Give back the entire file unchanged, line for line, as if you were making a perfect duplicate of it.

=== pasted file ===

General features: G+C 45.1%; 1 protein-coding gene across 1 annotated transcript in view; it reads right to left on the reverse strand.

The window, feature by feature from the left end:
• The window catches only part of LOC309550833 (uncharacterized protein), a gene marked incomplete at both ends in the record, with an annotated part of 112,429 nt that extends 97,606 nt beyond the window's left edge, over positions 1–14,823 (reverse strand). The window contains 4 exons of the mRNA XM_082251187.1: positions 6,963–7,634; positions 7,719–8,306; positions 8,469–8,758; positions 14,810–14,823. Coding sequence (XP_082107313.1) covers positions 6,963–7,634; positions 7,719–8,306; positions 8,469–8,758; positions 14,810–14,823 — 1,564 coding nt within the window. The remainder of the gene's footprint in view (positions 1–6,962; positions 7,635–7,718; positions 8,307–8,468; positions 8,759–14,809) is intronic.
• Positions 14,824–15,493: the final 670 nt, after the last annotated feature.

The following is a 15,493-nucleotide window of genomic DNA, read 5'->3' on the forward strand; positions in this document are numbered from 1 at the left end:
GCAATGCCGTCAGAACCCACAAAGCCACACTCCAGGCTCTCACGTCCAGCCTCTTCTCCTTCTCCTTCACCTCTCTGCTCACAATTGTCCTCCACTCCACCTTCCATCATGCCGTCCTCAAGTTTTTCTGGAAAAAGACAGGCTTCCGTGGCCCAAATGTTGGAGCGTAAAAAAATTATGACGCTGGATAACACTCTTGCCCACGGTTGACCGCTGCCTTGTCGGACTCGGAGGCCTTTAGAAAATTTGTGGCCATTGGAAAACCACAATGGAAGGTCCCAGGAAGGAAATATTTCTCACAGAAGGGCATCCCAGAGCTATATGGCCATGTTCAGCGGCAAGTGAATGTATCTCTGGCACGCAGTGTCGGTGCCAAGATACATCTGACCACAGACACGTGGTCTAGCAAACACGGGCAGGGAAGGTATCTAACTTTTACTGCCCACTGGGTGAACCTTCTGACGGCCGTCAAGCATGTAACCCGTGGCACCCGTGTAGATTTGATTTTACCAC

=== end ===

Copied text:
General features: G+C 45.1%; 1 protein-coding gene across 1 annotated transcript in view; it reads right to left on the reverse strand.

The window, feature by feature from the left end:
• The window catches only part of LOC309550833 (uncharacterized protein), a gene marked incomplete at both ends in the record, with an annotated part of 112,429 nt that extends 97,606 nt beyond the window's left edge, over positions 1–14,823 (reverse strand). The window contains 4 exons of the mRNA XM_082251187.1: positions 6,963–7,634; positions 7,719–8,306; positions 8,469–8,758; positions 14,810–14,823. Coding sequence (XP_082107313.1) covers positions 6,963–7,634; positions 7,719–8,306; positions 8,469–8,758; positions 14,810–14,823 — 1,564 coding nt within the window. The remainder of the gene's footprint in view (positions 1–6,962; positions 7,635–7,718; positions 8,307–8,468; positions 8,759–14,809) is intronic.
• Positions 14,824–15,493: the final 670 nt, after the last annotated feature.

The following is a 15,493-nucleotide window of genomic DNA, read 5'->3' on the forward strand; positions in this document are numbered from 1 at the left end:
GCAATGCCGTCAGAACCCACAAAGCCACACTCCAGGCTCTCACGTCCAGCCTCTTCTCCTTCTCCTTCACCTCTCTGCTCACAATTGTCCTCCACTCCACCTTCCATCATGCCGTCCTCAAGTTTTTCTGGAAAAAGACAGGCTTCCGTGGCCCAAATGTTGGAGCGTAAAAAAATTATGACGCTGGATAACACTCTTGCCCACGGTTGACCGCTGCCTTGTCGGACTCGGAGGCCTTTAGAAAATTTGTGGCCATTGGAAAACCACAATGGAAGGTCCCAGGAAGGAAATATTTCTCACAGAAGGGCATCCCAGAGCTATATGGCCATGTTCAGCGGCAAGTGAATGTATCTCTGGCACGCAGTGTCGGTGCCAAGATACATCTGACCACAGACACGTGGTCTAGCAAACACGGGCAGGGAAGGTATCTAACTTTTACTGCCCACTGGGTGAACCTTCTGACGGCCGTCAAGCATGTAACCCGTGGCACCCGTGTAGATTTGATTTTACCAC